And our kids are growing up. And will never stop.

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I posted this picture on Facebook and Instagram this weekend. Actually, on Valentine’s Day. I commented on how big my second grader looks, both in general and specifically with her hair pulled back. And then I looked at the picture a bit longer. And I commented: #momwrinkles.

It wasn’t a slight on myself in the least. It was merely an observation…and, yeah, a bit of a loaded one. I have a lot of thoughts about those wrinkles. I have a lot of feelings about this whole getting older thing.  And both come up looking at this photo.

First of all, my kid is huge. And yet, she’s still a kid. She’s the smallest she’ll ever be again and she’s the biggest kid I’ve had. She’ll always be. When I look at her in this picture I see myself, my sisters, her little girl self and her not too far into the future adolescent self. I see a young lady that is sweet and strong and very serious (but still silly). She feels big and wonders wide. She sisters incredibly. She may have a tendency to go from zero to sixty in a flash. She’s every part of me I longed to mother and nearly every piece that I’d venture made me hard to mother.

I see her face changing. I see her permanent teeth and her freckles that grow by the year. I see the budding knowledge behind her eyes. I see my eight and almost a half years of living my life for her. I see all the sacrifice and none of the pain. I see the successes. I carry the happy memories and the lessons learned and the strength added to the people and the relationships and the family. Often, we wear the pride. And our kids know don’t even know that’s part of the being them, being us–the pride we wear for having made it here.

And then I look at me. In some ways I’m at my best. In some ways I’ve begun to show my wear and tear. But not, like in a falling-apart way. More like a worn-in way. Like a pair of leather shoes. Settling in for the long haul. Blurring at the edges for your own benefit (and for some, sanity). Signaling the living. That knowing.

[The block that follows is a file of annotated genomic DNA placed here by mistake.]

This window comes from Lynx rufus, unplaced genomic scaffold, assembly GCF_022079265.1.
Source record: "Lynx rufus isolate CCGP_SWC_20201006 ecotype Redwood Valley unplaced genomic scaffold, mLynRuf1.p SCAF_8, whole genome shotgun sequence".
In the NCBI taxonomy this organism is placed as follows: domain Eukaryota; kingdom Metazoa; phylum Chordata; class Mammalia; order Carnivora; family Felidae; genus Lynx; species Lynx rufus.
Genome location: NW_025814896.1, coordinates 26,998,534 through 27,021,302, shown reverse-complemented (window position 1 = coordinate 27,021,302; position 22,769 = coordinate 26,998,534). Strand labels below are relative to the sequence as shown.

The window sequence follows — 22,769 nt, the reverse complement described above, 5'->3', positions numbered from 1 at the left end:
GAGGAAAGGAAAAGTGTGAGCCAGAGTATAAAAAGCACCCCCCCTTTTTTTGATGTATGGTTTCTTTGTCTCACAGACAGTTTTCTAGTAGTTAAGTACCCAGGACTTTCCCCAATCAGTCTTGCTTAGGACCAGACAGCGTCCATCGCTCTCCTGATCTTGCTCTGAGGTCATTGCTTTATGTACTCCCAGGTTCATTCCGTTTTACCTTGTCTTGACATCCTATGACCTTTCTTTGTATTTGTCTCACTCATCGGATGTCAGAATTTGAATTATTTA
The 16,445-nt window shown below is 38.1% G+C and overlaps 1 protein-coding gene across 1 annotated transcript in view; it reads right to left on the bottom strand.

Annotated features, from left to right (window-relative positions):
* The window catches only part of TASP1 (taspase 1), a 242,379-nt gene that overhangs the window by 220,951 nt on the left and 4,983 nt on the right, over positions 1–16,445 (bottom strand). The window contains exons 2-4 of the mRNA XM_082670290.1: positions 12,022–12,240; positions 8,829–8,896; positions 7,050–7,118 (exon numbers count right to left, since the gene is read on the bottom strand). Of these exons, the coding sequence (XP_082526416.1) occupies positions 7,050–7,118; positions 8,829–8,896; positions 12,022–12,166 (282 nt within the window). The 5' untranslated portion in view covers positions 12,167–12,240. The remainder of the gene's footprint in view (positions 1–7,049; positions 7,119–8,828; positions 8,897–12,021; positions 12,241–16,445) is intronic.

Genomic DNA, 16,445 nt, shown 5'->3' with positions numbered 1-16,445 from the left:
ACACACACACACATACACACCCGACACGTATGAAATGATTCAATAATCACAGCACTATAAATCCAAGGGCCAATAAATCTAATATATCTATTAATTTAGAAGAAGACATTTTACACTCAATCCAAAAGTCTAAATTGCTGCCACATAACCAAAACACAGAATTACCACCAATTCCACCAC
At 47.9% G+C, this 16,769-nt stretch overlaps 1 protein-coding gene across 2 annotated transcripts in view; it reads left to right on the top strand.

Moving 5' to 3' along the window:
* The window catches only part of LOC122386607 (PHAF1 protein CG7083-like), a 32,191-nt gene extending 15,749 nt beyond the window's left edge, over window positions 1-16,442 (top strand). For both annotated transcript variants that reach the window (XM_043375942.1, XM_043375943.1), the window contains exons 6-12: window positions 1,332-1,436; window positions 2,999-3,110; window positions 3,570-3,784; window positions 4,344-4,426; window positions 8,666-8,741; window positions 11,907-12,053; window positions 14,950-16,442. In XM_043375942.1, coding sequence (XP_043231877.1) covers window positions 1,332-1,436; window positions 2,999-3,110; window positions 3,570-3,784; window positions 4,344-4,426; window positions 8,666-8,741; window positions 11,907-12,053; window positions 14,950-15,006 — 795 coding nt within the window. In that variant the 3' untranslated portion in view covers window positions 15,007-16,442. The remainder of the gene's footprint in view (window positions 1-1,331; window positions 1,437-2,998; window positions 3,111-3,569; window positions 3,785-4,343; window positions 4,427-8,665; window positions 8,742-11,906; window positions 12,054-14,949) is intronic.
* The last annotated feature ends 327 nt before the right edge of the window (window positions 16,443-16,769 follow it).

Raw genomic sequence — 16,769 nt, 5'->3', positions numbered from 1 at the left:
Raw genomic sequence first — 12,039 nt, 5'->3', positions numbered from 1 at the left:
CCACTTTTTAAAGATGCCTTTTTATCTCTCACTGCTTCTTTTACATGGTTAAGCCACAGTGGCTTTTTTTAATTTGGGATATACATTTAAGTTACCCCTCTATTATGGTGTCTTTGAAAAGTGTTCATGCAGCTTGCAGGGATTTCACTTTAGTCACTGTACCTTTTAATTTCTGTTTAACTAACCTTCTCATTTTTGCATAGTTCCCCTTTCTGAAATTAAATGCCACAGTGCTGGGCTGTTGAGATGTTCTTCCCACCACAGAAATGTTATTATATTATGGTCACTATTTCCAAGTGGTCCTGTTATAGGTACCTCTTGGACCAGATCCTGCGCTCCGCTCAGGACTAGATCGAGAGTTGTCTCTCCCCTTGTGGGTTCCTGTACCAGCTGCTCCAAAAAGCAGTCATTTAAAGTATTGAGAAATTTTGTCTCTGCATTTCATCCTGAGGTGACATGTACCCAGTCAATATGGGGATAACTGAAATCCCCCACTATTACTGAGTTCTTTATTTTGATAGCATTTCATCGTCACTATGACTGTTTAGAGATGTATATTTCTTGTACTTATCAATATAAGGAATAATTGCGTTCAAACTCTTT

I also see the unknown in my eyes. I am not sure where this kid will take us. But I still see the trust in hers. That she will be taken care of. That her parents still [mostly] know best.

I don’t love the wrinkles. But I don’t mind their meaning. I am grown now. I may not want to be, but to have a girl like this it must mean I am. I am happy with where the years have taken me, or…where I have taken the years. You don’t hit thirty with a second grader without wrinkles and gray to show for it (or if you do/did, I don’t fucking want to know). The sentiments of age and growth–and especially wisdom–are beyond beauty.

But I can still cringe a teeny bit.

Or smile a tad less in photos.

Also my eyebrows are on point, my hair is kind of amazing, and the lipstick polka dot dress combo (with a trench on top?!) cannot be beat. I might need to start wearing that every day.

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That really important thing I didn’t learn in social work school.

This post came to me last night as I was flirting with sleep. The past few months have tortured me in a way I’ve struggled to put my finger on or put words to. I am constantly looking inside myself to figure out why I care so much, why I am holding on so tight, why I feel this so deeply and experience attachment so intensely.

working mom health dinner happy fit trim boundaries limits perfect imageAm I the problem?

Is there something so off in my life that I need this to go smoothly?

Honestly, I’m not 100% sure of my answer to either of the above questions. But I am certain I’ve stumbled upon a life/career truth that is integral to the work I’ve done, am doing, and have seen my peers do.

And no one is talking about it.

No, it’s not work/life balance. It’s not even a modern-day working mom-type thing.

But both of those plays parts.

It’s about investing in the work you do…and inevitably leaving a piece of yourself behind. It’s about walking away. It’s about “changing assignments” and “budget reductions” and hopefully not for many out there: layoffs. It’s even about promotions, lateral transfers, job offers. It goes hand-in-hand with opportunities that one cannot pass up.